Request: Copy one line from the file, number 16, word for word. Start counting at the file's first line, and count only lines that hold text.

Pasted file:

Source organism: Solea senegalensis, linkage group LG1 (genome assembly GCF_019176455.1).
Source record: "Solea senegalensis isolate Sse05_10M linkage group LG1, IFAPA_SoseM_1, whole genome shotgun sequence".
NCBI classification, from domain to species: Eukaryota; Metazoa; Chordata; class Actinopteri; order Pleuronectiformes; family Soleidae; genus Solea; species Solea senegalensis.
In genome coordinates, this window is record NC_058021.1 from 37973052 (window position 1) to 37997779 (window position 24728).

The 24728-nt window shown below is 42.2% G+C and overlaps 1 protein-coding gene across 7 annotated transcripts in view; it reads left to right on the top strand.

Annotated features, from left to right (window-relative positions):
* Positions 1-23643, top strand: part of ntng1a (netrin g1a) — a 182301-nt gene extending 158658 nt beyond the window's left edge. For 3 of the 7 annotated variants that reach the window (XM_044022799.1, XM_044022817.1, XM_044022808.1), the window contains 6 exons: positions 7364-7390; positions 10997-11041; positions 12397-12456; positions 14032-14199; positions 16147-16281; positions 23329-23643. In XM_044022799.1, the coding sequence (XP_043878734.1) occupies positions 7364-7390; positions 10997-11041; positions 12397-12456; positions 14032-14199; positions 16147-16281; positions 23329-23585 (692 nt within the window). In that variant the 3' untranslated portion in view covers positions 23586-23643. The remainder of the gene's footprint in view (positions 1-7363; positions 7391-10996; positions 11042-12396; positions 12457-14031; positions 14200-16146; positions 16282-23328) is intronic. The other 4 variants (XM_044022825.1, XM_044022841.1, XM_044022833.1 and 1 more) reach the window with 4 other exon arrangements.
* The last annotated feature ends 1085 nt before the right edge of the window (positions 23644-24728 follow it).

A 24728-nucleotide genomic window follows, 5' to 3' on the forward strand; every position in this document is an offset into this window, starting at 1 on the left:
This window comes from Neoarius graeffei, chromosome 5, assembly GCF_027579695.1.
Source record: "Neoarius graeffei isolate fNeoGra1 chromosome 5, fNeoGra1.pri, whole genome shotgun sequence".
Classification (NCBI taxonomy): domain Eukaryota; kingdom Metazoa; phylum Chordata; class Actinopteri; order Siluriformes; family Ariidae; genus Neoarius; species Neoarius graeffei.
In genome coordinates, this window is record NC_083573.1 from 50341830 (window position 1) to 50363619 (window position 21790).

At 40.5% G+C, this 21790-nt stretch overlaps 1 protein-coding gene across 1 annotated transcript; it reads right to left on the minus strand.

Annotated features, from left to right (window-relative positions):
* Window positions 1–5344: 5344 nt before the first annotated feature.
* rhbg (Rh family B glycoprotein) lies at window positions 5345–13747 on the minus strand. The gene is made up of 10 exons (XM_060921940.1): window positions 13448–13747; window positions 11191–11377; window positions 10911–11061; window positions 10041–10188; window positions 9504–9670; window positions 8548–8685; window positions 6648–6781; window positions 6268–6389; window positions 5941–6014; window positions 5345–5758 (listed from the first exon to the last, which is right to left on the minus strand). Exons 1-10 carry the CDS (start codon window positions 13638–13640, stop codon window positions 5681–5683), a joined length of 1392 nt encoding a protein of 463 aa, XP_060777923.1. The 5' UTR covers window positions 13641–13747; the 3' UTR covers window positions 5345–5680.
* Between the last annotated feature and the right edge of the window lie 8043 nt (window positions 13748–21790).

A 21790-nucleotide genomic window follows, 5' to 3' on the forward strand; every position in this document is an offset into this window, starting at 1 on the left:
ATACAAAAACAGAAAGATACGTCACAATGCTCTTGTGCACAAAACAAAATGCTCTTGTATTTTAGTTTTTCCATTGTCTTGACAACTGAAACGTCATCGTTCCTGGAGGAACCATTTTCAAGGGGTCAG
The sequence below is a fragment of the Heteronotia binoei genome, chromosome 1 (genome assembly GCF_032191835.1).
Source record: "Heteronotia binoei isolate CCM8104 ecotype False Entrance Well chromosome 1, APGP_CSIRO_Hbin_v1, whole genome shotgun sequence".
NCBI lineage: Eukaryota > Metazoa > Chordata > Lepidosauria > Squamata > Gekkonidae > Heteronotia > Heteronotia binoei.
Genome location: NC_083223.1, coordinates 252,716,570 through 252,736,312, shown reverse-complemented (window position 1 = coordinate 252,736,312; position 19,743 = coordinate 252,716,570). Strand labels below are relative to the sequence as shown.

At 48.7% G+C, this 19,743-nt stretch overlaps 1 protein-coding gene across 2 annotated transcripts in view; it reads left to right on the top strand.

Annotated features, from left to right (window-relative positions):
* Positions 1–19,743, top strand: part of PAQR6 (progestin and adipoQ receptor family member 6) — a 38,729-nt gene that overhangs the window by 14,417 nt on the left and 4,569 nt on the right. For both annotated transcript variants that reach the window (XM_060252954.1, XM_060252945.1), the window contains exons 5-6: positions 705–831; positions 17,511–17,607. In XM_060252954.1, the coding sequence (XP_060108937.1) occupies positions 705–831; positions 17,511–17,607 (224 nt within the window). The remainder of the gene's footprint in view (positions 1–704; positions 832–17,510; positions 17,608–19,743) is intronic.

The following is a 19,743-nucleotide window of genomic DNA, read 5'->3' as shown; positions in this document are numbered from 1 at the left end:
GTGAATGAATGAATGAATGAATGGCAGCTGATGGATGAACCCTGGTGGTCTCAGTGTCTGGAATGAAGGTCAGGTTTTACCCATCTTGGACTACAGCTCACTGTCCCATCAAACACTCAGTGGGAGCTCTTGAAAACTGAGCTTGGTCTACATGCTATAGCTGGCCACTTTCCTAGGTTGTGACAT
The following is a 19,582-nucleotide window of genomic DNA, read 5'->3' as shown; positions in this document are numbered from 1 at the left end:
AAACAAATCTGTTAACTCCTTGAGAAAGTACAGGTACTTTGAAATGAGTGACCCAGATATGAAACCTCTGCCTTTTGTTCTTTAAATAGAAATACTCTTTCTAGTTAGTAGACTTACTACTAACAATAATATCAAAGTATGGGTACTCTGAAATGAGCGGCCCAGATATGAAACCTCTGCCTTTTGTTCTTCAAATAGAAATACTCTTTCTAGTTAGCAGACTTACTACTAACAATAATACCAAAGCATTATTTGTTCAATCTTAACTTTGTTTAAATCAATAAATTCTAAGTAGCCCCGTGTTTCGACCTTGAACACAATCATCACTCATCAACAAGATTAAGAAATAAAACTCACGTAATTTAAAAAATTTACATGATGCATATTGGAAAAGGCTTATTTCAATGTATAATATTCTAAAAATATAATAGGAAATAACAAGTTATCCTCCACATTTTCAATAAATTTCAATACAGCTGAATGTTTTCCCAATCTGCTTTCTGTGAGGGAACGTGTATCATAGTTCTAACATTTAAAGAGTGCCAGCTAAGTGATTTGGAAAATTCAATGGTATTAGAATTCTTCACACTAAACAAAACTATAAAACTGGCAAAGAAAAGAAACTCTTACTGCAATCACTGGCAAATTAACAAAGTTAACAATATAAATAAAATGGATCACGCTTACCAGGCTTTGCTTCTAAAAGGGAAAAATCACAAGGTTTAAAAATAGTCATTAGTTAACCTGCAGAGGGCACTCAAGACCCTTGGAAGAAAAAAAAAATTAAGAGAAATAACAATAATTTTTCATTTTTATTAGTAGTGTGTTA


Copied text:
* Window positions 1–5344: 5344 nt before the first annotated feature.